(Reuters) - Gulfstream Aerospace, the business-jet making division of General Dynamics (GD.N), said on Wednesday it delivered its first mid-sized G280 jet to a U.S.-based manufacturer it did not identify.
Produced by a joint venture between Gulfstream and Israel Aerospace Industries, the G280 is priced at about $24 million and can seat up to 10 passengers.
Demand for business jets fell in 2009 after five years of growth in deliveries as companies clamped down on spending in wake of the global financial crisis.
From a peak of 1,313 planes delivered in 2008, total worldwide shipments of business jets have fallen during the last three years, with 695 jets shipped in 2011, according to data from the General Aviation Manufacturers Association.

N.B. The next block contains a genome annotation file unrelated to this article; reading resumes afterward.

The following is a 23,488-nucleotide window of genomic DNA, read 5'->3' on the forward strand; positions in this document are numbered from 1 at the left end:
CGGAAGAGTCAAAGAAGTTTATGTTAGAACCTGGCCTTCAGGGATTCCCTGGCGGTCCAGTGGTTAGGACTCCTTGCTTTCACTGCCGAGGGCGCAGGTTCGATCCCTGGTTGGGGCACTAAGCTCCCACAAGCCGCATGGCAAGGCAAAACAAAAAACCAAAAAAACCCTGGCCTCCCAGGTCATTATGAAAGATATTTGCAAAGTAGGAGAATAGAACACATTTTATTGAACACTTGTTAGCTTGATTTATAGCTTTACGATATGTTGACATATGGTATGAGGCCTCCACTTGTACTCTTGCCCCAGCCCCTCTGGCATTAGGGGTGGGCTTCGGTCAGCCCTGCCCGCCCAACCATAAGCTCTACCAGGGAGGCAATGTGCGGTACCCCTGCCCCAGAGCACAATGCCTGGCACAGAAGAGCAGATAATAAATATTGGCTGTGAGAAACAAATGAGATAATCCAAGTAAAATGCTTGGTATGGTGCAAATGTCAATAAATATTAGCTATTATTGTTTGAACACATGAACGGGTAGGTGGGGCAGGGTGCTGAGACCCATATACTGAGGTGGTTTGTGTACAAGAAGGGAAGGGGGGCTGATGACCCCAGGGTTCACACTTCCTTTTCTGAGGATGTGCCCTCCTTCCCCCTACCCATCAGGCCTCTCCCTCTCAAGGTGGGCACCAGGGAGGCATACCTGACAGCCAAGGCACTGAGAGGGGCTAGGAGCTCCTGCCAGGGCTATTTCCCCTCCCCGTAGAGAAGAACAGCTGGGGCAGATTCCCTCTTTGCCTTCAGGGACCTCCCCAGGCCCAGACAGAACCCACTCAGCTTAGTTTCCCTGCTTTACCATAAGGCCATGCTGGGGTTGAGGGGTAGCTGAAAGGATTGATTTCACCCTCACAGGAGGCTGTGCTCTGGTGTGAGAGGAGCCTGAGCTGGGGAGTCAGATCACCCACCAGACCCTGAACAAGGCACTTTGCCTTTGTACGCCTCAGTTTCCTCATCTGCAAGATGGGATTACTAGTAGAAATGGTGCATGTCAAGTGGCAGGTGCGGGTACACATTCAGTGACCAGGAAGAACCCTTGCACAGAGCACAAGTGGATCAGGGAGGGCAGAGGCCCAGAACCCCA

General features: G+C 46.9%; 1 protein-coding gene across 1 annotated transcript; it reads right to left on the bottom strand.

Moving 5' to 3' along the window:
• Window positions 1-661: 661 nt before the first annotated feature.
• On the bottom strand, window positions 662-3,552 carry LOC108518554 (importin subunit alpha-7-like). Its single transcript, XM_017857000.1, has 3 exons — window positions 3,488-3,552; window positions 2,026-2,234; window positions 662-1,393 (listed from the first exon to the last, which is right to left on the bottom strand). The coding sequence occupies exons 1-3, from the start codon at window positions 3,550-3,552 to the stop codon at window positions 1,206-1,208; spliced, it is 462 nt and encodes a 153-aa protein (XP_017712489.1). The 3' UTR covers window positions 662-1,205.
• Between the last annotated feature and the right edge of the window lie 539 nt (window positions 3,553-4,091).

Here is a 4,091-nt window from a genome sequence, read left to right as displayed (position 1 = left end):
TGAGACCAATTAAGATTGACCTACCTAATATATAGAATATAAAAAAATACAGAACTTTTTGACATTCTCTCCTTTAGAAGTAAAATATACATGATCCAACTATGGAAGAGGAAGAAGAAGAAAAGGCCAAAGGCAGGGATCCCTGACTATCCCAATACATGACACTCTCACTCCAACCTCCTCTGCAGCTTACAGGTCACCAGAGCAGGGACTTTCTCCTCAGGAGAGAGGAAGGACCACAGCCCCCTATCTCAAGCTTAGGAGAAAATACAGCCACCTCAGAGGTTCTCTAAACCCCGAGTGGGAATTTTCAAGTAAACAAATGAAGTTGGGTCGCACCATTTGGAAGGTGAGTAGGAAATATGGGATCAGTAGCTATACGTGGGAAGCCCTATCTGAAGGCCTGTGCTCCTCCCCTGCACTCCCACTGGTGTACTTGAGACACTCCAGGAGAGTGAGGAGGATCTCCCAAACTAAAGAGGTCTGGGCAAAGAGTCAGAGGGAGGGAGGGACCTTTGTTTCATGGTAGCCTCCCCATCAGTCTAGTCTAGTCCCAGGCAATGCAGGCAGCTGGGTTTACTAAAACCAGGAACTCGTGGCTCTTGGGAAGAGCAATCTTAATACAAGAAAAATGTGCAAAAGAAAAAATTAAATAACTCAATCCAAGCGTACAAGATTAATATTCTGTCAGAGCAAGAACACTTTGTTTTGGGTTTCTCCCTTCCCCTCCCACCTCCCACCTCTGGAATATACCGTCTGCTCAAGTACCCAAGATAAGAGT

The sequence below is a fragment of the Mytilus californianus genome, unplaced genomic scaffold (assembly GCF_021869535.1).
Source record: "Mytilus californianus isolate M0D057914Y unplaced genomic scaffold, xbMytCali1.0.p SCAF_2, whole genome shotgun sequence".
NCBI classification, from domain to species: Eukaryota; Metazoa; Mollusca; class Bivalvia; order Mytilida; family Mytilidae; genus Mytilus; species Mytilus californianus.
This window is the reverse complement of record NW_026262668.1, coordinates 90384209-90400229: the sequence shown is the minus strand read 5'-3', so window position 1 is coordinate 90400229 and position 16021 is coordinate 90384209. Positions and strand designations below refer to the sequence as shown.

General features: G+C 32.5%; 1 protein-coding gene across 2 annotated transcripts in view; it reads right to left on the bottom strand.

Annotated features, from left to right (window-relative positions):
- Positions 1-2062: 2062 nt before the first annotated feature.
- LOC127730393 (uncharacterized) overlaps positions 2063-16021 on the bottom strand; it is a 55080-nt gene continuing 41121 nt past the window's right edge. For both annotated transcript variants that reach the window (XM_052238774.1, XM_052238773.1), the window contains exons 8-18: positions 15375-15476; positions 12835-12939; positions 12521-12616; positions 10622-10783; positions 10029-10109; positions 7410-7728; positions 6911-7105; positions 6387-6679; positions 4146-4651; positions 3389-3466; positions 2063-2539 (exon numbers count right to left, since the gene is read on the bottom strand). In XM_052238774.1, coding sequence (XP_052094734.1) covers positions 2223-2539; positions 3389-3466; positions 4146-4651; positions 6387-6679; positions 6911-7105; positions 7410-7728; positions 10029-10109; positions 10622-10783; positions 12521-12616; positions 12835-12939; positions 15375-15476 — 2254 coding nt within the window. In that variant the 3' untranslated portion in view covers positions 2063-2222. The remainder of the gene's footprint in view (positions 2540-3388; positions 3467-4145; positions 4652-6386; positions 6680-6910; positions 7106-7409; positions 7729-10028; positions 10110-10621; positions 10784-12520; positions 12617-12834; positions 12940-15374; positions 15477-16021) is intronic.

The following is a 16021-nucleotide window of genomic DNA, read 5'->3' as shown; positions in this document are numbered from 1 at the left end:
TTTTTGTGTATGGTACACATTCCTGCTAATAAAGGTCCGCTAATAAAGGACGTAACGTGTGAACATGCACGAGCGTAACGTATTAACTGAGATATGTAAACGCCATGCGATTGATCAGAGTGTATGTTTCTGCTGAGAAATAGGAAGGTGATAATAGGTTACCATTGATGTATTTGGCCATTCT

Honeywell International, which gives an annual forecast based on surveys with business jet operators, this year said jet demand is rebounding and is likely to rise over the next decade.
Larger jets, used by bigger companies and extremely wealthy individuals, have fared better than smaller ones whose chief clients include small business customers that were pinched in the downturn.
Reporting by Karen Jacobs;editing by Sofina Mirza-Reid